Gabriella samples soul-saving sausage and other Iberian delights at Taste London
Now an initiative from AHRESP (the Portuguese hospitality & catering association) is aiming to spread the word about Portuguese gastronomy to food lovers, chefs and restaurateurs.
That’s the reason we’re trekking down to Tobacco Dock on a rainy Saturday night, ready to discover how Portuguese cuisine extends beyond a cheeky Nandos.
Taste Portugal, as the initiative is knows, has taken up residence in the basement of the historic warehouse that is playing host to this winter’s Taste London festival.
In contrast to the wintry weather outside we receive a warm welcome, with a series of stands designed to take you on a culinary tour of Portugal.
Like many good recipes, we kick off with olive oil. Like much of Taste Portugal the goal here is to get foodies and chefs thinking about Portugal when in the past they may have defaulted to Italy or Spain.
There’s a good variety of oils here, with staff on hand to talk you through how the different areas of Portugal produce different styles and flavours of high-quality oils. There’s a distinctive bitterness about all my favourites here that would lend themselves to drizzling over salads for those in search of something a little different.
After oils, it’s eels – we are in east London after all. Eels are a staple of Portuguese cooking, most usually whipped up into a stew. Today we’re having them flavoured with a little oil, some garlic and tomato.
The result is not what I expected. Very tasty and more like sardines or mackerel than any eels I’ve sampled in the past. These eels come in cute little retro tins and served on a small piece of toasted bread they make an interesting canape.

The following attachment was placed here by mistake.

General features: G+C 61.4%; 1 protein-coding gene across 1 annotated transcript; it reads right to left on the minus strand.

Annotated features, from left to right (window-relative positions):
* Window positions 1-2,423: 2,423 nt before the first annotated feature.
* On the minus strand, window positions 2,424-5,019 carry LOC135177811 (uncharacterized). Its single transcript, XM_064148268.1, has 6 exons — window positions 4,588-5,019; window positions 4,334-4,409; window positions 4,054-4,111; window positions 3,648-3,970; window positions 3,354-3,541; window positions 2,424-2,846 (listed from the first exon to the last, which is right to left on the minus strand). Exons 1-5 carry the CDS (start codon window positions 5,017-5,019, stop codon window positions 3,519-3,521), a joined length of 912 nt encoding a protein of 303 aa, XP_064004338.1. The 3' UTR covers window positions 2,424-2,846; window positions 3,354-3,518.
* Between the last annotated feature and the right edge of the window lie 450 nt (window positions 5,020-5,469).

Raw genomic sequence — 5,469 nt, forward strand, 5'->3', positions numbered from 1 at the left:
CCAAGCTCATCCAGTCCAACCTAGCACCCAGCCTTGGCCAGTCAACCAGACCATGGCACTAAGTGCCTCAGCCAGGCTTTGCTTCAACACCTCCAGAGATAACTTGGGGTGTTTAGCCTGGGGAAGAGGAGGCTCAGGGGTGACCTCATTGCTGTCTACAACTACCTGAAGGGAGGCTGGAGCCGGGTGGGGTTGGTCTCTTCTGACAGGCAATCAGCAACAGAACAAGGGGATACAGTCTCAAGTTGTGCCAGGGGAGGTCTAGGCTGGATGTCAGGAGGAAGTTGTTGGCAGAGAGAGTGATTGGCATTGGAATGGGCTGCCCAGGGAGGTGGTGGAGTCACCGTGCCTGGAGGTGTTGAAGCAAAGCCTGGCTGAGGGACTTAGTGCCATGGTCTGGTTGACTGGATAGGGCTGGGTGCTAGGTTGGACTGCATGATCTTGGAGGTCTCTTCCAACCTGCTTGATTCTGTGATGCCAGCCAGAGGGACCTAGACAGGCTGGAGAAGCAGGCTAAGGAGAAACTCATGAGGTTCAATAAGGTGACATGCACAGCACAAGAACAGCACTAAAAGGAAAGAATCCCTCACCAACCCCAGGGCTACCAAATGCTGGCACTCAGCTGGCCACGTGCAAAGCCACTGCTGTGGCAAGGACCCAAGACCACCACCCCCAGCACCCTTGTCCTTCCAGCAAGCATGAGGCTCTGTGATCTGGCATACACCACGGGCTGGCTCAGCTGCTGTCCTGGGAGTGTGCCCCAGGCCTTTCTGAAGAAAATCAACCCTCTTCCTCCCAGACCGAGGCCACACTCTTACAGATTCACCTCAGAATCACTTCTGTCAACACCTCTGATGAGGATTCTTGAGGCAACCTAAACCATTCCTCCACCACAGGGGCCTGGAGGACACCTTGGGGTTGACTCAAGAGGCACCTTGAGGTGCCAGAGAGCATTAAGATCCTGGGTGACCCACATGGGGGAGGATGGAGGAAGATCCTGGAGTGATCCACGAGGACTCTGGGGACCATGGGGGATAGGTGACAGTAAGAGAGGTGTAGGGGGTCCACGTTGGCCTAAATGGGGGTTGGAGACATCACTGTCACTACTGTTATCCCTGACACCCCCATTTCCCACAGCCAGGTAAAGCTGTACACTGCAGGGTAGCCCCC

Next up we enjoy sausage and cheese. Alheira sausage, is known as the Sausage that Saved Souls. Legend has it that the recipe comes from the times of the Inquisition Ã¢â‚¬â€œ when Jews in rural areas who had converted to Christianity to avoid expulsion from Portugal invented a sausage that could be made without pork, allowing them to continue with a kosha diet while not arousing the suspicion of local inquisitors.
Alheira has now come to mean any sausage made with bread, paprika, and garlic and has become very much a part of mainstream Portuguese cuisine with a taste and texture not unlike that other Iberian favourite, Chorizo.
The sausage pairs nicely with creamy Serra da Estrela cheese. Made in the highest mountains of Portugal, this cheese contains only three ingredients: salt, thistle and raw sheep’s milk from a specific and indigenous breed of sheep known as Bordaleira.
We wash this all down with an extremely drinkable Cabernet Sauvignon and a sparkling white that compares favourably with Prosecco or Cava. Again the message is that foodies should be encouraged to try a Portuguese option as a break from the norm.
No foodie tour of Portuguese would be complete without Bacalhau: the dried, salted cod that has become synonymous with the country’s cuisine.
When I’ve tried Bacalhau in the past, it’s always been just that little bit too salty for my taste. Fortunately there are two top Portuguese chefs on hand to pan fry the fish in front of your very eyes with olives, caramalised onions, chives and eggs. The result is much more palatable Ã¢â‚¬â€œ reminiscent of kedgeree and very, very moreish.
The Taste Portugal initiative has lofty ambitions to get diners and the catering trade to take a break from the culinary beaten track and sample the delights of Portuguese cuisine and ingredients.
Clearly that won’t happen overnight, however I certainly found it an informative, eye-opening and mouth-watering tour of a nation that is working hard to put itself on the culinary map.